The Toronto Island Airport has always been financially challenged, and the loss of subsidies in 1999 (from both the federal government and the City of Toronto) made the challenge worse.
The Island Airport is owned (mostly), and operated, by Ports Toronto. Mostly, because the City owns an essential piece of the Airport lands, and leases it to Ports Toronto for nominal rent.
The Airport is one of its three businesses – the other two are the actual port, and the Outer Harbour Marina.
Ports Toronto was established in 1999, with the enactment of the Canada Marine Act, that converted what was a City of Toronto controlled Harbour Commission into a federal controlled Port Authority. It is the only Port Authority that operates a port and an airport.
The intention of that Act was to put Canadian ports onto a more business like footing and eliminate large subsidies that had been being paid – by both the federal government and the City.
The Island Airport has always been financially challenged, and the loss of subsidies made the challenge worse. Ports Toronto opted to address that challenge by pursuing an aggressive Airport expansion strategy, relying heavily on a new airline, Porter, to which it gave $20M cash, exclusive use of the Airport for commercial flights for its first five years, and modest airport operating charges – even though the Airport lands are some of the most valuable in Canada.
Ports Toronto fought hard, and finally won the right to avoid paying property taxes on the same basis as most other taxpayers.
Did the strategy work?
The Airport’s dramatic business growth – mostly with Porter ceased in 2013.
And by 2019 (that’s pre COVID)
It has been significantly reducing the number of flights out of the Island Airport,
it threatened to leave the Island Airport, and
it has announced plans to buy and operate a lot of jets out of Pearson
Porter has blamed two things for its lack of success – the Union Pearson Express, that makes access to Pearson as easy (or even easier, given downtown traffic) as getting to the Island Airport, and its 2015 failure to get approval to fly jets out of the Island Airport, which drastically limits the number of destinations it can offer to its customers. That leaves Nieuport with less and less business, and the real prospect of it ending entirely in ten years.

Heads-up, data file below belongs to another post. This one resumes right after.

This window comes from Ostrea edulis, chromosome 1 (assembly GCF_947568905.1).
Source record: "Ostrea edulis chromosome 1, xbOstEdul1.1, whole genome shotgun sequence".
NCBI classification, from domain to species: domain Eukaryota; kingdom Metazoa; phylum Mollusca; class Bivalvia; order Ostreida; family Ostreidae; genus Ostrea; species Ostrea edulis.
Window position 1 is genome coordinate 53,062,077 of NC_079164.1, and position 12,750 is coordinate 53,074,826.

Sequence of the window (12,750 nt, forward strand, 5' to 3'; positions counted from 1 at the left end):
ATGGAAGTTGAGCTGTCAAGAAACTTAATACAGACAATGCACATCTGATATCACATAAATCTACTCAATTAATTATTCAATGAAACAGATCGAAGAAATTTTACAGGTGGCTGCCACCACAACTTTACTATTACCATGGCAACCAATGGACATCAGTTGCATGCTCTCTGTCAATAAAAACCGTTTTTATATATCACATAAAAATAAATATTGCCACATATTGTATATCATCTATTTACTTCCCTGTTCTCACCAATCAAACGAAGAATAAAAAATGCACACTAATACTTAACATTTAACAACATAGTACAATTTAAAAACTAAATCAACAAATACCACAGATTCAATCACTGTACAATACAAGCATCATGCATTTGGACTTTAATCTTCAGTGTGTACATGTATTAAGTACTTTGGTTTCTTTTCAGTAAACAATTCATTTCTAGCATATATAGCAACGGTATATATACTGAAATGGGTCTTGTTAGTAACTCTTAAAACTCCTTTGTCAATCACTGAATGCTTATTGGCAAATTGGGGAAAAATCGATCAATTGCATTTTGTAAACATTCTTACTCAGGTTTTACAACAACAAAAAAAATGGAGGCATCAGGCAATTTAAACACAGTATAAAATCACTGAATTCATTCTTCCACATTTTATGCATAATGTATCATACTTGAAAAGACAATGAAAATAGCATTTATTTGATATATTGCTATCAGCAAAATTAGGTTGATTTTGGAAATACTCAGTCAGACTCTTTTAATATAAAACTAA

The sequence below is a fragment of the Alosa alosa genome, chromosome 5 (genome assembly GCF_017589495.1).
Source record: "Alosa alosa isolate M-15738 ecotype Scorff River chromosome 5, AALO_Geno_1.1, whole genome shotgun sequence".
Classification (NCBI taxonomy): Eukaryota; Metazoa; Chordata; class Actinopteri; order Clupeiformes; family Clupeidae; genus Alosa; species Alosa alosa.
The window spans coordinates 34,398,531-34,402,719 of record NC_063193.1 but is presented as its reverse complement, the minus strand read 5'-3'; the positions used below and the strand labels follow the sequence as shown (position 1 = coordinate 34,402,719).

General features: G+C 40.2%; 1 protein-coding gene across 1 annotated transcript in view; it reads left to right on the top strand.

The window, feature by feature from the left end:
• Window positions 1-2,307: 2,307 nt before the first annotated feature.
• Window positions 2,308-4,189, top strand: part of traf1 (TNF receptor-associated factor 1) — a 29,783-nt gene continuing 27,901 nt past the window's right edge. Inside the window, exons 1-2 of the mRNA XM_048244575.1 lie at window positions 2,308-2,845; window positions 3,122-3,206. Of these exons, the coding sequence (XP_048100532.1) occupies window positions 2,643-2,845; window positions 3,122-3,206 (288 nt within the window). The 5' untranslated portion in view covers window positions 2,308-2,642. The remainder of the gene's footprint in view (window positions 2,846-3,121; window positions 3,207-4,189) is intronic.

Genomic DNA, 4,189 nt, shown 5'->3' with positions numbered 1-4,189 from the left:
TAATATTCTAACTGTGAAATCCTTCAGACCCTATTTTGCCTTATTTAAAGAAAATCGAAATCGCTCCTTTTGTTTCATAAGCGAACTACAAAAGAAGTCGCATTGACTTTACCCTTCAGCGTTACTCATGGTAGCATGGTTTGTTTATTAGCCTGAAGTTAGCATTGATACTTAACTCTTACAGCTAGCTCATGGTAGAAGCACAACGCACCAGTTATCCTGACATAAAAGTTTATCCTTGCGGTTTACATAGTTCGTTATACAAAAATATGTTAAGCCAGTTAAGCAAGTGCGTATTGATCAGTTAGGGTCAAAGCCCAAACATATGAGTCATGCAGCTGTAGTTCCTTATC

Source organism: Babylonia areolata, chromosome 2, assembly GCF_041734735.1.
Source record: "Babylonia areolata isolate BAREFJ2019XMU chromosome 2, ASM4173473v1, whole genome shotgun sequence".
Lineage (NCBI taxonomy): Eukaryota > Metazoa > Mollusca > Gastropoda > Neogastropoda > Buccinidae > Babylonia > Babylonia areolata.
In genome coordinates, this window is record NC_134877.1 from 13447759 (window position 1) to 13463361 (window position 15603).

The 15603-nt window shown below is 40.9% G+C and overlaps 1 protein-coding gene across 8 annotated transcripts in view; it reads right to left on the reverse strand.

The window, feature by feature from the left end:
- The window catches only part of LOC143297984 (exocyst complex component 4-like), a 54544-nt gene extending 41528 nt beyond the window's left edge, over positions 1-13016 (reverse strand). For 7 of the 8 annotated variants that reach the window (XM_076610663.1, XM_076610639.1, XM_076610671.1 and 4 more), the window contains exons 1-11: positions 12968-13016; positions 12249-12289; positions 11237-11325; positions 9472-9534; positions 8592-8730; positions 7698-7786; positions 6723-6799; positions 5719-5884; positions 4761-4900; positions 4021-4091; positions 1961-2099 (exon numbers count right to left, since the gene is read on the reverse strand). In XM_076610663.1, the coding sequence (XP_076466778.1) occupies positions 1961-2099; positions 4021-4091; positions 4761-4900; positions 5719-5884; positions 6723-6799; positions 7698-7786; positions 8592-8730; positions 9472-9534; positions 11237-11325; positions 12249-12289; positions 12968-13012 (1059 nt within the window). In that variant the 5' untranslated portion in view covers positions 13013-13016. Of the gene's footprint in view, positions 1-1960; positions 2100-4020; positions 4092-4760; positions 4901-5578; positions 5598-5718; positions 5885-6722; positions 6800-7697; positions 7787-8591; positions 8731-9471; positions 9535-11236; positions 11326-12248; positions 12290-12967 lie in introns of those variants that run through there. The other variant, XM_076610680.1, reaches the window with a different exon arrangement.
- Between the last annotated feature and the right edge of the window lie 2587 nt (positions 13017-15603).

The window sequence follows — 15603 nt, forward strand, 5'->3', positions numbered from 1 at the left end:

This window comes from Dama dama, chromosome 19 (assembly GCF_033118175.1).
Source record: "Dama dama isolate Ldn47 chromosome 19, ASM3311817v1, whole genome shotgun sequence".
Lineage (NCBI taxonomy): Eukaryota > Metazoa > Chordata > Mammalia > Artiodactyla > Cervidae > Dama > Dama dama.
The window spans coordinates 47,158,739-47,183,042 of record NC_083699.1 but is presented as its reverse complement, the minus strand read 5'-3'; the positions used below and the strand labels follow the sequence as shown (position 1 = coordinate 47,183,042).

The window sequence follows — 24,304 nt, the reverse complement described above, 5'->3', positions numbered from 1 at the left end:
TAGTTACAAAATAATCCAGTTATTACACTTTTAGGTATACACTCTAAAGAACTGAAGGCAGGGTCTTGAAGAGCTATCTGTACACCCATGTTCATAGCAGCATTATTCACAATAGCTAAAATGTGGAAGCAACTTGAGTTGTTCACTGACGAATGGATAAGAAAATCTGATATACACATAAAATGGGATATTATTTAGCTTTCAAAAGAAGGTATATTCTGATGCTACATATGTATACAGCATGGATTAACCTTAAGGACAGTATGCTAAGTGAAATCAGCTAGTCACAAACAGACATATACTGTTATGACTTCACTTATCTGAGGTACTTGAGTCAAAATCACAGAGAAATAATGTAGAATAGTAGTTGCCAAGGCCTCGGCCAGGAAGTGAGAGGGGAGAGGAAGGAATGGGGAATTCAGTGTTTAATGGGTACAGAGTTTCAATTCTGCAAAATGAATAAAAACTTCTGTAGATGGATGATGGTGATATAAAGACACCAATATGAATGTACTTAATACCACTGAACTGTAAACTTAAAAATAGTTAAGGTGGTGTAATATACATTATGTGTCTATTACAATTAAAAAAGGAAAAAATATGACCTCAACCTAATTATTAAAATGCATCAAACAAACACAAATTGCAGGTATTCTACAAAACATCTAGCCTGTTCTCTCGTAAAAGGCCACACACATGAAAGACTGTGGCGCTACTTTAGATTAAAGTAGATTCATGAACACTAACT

Now it’s in a serious fight with the owner of the terminal it built. A court has recently held it is obliged to pay fees for use of the terminal that are up to 3x the fees Pearson charges. Charges were based on what Porter cited in selling the Terminal for >$700M
The arrears of fees, that a court has now ordered Porter to pay, total over $131M.
Two airlines have failed to succeed at the Airport:
City Express ceased operating out of the Island Airport in 1991, and declared bankruptcy in 1996
And Air Ontario then operated a modest service out of the Airport – dwindling to 22,321 passengers in all of 2006 and ceasing entirely when Porter evicted it from the terminal it had been renting
The facts as we know them today, suggest that Porter is likely to be the third.
If that happens, it is extremely unlikely that a new airline can be found that could replace the business that Porter delivers to the Airport. Ports Toronto can’t limp along like it did before, as the subsidies it relied upon back then, aren’t available. It could run through its considerable reserves – having sold 30 Bay for $96M in 2017, that it was allowed to pocket, it still has a lot of that cash that it could use, until it runs out.
One might ask, though – would that a good use of money that is, essentially, a public asset?
by Brian Iler